“You are accountable to the East Hampton Town residents, to do something to protect our health,” Ilissa Meyer told members of the town board on Tuesday.
During the development of a town deer management plan, which was recently adopted, Ms. Meyer reminded the board that she had been “begging you to take action” to address not only the population of deer, but of the creatures they often host — ticks. According to the town plan, which contains a variety of options for future actions, such as enacting a deer contraception program, or culling the herd, one goal of deer population control is to stem the transmission of tick-borne diseases.
Ms. Meyer has provided the board with information about the prevalence of those diseases and with research and contacts for those studying the problem, including the Centers for Disease Control.
On Tuesday she said that initial findings released by the C.D.C. indicate that the number of people nationwide diagnosed each year with Lyme disease, one of the most common of the illnesses contracted after a tick bite, is estimated to have reached the 300,000 mark. The preliminary estimate, based on findings from three ongoing studies, was presented on Sunday in Boston at the 2013 International Conference on Lyme, Borreliosis, and Other Tick-Borne Diseases.
In a press release, Dr. Paul Mead, the chief of epidemiology and surveillance for the C.D.C.’s Lyme disease program, called Lyme “a tremendous public health problem in the United States” and said there is an “urgent need for prevention.”
“How many tourists do you think will continue to come to East Hampton . . . if they know there is a 50-percent chance of contracting a tick-borne disease?” Ms. Meyer asked the board.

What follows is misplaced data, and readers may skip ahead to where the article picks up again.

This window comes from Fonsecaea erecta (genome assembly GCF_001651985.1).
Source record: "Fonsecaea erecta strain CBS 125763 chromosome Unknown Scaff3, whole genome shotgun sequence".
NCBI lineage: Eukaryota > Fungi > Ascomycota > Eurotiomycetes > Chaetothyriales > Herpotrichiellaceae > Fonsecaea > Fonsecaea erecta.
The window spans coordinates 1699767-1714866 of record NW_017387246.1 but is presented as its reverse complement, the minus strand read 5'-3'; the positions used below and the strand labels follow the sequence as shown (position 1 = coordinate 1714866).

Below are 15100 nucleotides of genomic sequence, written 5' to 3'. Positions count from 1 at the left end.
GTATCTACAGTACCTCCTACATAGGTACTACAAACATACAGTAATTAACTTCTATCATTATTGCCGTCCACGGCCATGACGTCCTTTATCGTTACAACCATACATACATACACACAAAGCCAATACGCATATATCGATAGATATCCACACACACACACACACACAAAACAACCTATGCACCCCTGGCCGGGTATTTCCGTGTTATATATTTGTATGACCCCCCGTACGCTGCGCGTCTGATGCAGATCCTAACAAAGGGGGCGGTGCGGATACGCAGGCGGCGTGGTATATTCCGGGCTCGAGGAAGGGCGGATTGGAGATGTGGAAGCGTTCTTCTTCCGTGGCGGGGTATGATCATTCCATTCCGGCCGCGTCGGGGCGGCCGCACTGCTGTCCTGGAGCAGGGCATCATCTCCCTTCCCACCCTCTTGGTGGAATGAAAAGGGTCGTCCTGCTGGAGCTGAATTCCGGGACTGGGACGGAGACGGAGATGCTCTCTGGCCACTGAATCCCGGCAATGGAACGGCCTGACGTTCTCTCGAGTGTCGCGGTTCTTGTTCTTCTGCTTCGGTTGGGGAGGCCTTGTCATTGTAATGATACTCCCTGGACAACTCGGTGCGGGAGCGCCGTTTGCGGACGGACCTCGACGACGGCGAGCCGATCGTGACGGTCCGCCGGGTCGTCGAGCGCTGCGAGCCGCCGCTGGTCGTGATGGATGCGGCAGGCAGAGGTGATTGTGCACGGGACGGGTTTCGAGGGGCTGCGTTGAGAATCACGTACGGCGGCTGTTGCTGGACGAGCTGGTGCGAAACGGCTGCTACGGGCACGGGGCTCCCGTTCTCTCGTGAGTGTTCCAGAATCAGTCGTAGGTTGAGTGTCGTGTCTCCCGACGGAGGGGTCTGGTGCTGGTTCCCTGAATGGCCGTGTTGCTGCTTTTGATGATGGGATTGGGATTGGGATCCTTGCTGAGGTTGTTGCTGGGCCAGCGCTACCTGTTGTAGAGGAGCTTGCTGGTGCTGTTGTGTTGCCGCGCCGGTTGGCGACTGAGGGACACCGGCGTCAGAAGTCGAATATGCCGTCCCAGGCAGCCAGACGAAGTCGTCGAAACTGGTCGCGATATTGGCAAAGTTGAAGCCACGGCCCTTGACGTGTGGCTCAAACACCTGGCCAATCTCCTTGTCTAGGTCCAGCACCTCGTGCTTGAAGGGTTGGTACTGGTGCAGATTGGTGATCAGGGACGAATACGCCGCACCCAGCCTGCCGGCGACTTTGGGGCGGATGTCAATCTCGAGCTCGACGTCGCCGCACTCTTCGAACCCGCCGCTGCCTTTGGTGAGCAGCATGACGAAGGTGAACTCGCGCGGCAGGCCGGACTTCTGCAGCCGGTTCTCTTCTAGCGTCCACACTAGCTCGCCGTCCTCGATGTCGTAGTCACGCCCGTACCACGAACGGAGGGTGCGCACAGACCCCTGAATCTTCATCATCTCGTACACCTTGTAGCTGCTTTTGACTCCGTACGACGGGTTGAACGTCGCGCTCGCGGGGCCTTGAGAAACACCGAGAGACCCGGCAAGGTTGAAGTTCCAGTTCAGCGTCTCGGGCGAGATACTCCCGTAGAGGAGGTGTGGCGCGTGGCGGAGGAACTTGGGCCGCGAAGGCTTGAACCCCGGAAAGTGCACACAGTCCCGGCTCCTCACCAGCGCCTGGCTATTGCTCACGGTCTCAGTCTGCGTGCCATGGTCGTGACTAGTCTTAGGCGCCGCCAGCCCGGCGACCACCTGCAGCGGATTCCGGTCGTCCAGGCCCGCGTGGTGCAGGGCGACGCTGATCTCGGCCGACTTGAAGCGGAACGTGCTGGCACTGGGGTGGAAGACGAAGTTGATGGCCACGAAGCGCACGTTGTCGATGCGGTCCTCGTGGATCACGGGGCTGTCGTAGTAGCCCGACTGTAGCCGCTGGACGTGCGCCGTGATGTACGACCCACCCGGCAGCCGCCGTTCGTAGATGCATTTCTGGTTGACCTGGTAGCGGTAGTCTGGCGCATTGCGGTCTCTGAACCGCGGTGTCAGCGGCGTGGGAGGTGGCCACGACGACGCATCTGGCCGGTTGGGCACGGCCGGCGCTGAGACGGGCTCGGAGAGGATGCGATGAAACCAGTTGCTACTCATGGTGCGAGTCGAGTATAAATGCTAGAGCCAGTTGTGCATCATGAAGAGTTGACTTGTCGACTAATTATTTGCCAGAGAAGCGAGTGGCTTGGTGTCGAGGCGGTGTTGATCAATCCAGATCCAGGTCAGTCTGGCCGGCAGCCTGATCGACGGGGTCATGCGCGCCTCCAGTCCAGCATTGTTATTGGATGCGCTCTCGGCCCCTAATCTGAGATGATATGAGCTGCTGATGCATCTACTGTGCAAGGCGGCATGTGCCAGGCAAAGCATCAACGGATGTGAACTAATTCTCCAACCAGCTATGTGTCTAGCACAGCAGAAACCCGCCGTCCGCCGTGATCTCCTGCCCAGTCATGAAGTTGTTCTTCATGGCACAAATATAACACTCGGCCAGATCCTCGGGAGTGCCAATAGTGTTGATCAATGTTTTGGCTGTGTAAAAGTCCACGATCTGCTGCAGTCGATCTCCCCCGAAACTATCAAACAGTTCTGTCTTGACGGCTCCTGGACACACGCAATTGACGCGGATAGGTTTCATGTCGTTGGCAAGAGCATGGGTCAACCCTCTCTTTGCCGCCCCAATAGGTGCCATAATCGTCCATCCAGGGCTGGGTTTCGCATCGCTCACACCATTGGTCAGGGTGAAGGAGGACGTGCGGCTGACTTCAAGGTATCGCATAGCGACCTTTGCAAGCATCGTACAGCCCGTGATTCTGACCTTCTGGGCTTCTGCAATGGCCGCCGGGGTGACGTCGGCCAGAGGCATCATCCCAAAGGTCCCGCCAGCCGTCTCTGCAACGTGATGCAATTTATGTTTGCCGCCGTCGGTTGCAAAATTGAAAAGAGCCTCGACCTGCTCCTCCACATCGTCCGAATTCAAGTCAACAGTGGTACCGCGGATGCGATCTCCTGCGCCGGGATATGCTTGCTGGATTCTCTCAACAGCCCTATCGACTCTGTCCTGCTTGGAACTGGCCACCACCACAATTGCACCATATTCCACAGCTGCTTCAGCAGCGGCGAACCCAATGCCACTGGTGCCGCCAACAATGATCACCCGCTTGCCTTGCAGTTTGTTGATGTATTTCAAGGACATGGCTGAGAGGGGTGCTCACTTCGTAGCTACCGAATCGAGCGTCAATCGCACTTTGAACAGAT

The C.D.C., she said, along with other researchers, is working to identify new methods to kill ticks and prevent the illnesses they transmit. She urged the town to immediately form a tick task force, with members including experts in the field, such as doctors, veterinarians, and C.D.C. personnel.
The Centers for Disease Control is also advocating a proactive approach. “We need to move to a broader approach to tick reduction, involving entire communities, to combat this public health problem,” the agency said in its release. “This community approach would involve homeowners trying to kill ticks in their own yards, and communities addressing a variety of issues. These issues include rodents that carry the Lyme disease bacteria, deer that play a key role in the ticks’ lifecycle, suburban planning, and the interaction between deer, rodents, ticks, and humans. All must be addressed to effectively fight Lyme disease.”
Most Lyme disease cases reported to the C.D.C. are in patients living in the Northeast and upper Midwest. Lyme disease is caused by the bacterium Borrelia burgdorferi and is transmitted to humans through the bite of infected blacklegged ticks. Other tick-borne diseases include ehrlichiosis and babesiosis. All can be serious if left untreated.
Southampton Hospital has planned to establish a Center for Tick-Borne Diseases, and on Sunday will team up with the Tick-Borne Disease Alliance for an event called Bite Back for a Cure, part of the alliance’s national campaign to raise awareness and encourage local advocacy.
The event, which will help raise money for the new center, will begin with an eight-mile bike ride through Southampton Village for riders of all ages. Registration is $30 per person or $60 per family. Check-in will begin at 8 a.m. at the Rotations Bicycle Center on Windmill Lane, and the ride will start at 9:30. Bicycles will be available for rental.
According to Marsha Kenny, a spokeswoman for the hospital, the Center for Tick-Borne Diseases, which they hope to open next spring, would provide information for residents and visitors, as well as serve as an educational resource for the resident physicians in the hospital’s medical education program, along with other South Fork doctors. The hospital would not provide treatment for tick-borne diseases (except to patients visiting the emergency department), but would provide referrals to physicians familiar with the diseases.
According to Ms. Kenny, “the hospital recognizes tick-borne disease as a serious public health problem for the South Fork and we feel that we must provide resources to help people.”